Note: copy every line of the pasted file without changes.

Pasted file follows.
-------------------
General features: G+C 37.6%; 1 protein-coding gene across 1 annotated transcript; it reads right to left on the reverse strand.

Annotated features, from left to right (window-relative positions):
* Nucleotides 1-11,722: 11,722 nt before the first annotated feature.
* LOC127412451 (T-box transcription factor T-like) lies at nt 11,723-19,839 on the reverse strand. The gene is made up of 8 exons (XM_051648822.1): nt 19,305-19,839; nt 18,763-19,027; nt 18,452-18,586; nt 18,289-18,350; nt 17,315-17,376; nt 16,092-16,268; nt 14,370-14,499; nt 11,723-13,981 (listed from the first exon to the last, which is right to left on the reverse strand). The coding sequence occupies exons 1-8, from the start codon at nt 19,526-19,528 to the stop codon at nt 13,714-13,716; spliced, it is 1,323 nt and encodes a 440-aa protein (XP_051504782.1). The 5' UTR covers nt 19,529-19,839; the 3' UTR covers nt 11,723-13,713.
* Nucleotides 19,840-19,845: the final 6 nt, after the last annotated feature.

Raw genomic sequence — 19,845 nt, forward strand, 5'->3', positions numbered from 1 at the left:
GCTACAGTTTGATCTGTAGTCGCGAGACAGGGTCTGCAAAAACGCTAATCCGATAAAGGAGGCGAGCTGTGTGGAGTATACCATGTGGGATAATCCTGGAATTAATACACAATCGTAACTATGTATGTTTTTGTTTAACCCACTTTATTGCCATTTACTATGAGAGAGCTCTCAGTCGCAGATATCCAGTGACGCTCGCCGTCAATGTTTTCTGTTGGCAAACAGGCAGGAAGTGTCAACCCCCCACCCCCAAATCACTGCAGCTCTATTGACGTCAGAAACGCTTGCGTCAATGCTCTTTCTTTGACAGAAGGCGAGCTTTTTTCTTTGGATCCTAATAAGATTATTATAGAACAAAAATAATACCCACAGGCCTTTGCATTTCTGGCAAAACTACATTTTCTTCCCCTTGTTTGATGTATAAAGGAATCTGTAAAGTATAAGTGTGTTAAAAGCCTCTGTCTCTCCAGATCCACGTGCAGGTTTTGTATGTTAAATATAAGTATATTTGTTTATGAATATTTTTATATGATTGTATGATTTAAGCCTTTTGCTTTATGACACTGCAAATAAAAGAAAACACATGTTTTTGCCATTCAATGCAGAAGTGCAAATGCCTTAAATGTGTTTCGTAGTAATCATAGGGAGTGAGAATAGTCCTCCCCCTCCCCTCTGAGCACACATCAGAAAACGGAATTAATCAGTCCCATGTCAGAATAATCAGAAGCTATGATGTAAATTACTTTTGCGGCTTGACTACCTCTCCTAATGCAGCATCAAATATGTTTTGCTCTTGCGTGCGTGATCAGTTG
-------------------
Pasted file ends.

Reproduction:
General features: G+C 37.6%; 1 protein-coding gene across 1 annotated transcript; it reads right to left on the reverse strand.

Annotated features, from left to right (window-relative positions):
* Nucleotides 1-11,722: 11,722 nt before the first annotated feature.
* LOC127412451 (T-box transcription factor T-like) lies at nt 11,723-19,839 on the reverse strand. The gene is made up of 8 exons (XM_051648822.1): nt 19,305-19,839; nt 18,763-19,027; nt 18,452-18,586; nt 18,289-18,350; nt 17,315-17,376; nt 16,092-16,268; nt 14,370-14,499; nt 11,723-13,981 (listed from the first exon to the last, which is right to left on the reverse strand). The coding sequence occupies exons 1-8, from the start codon at nt 19,526-19,528 to the stop codon at nt 13,714-13,716; spliced, it is 1,323 nt and encodes a 440-aa protein (XP_051504782.1). The 5' UTR covers nt 19,529-19,839; the 3' UTR covers nt 11,723-13,713.
* Nucleotides 19,840-19,845: the final 6 nt, after the last annotated feature.

Raw genomic sequence — 19,845 nt, forward strand, 5'->3', positions numbered from 1 at the left:
GCTACAGTTTGATCTGTAGTCGCGAGACAGGGTCTGCAAAAACGCTAATCCGATAAAGGAGGCGAGCTGTGTGGAGTATACCATGTGGGATAATCCTGGAATTAATACACAATCGTAACTATGTATGTTTTTGTTTAACCCACTTTATTGCCATTTACTATGAGAGAGCTCTCAGTCGCAGATATCCAGTGACGCTCGCCGTCAATGTTTTCTGTTGGCAAACAGGCAGGAAGTGTCAACCCCCCACCCCCAAATCACTGCAGCTCTATTGACGTCAGAAACGCTTGCGTCAATGCTCTTTCTTTGACAGAAGGCGAGCTTTTTTCTTTGGATCCTAATAAGATTATTATAGAACAAAAATAATACCCACAGGCCTTTGCATTTCTGGCAAAACTACATTTTCTTCCCCTTGTTTGATGTATAAAGGAATCTGTAAAGTATAAGTGTGTTAAAAGCCTCTGTCTCTCCAGATCCACGTGCAGGTTTTGTATGTTAAATATAAGTATATTTGTTTATGAATATTTTTATATGATTGTATGATTTAAGCCTTTTGCTTTATGACACTGCAAATAAAAGAAAACACATGTTTTTGCCATTCAATGCAGAAGTGCAAATGCCTTAAATGTGTTTCGTAGTAATCATAGGGAGTGAGAATAGTCCTCCCCCTCCCCTCTGAGCACACATCAGAAAACGGAATTAATCAGTCCCATGTCAGAATAATCAGAAGCTATGATGTAAATTACTTTTGCGGCTTGACTACCTCTCCTAATGCAGCATCAAATATGTTTTGCTCTTGCGTGCGTGATCAGTTG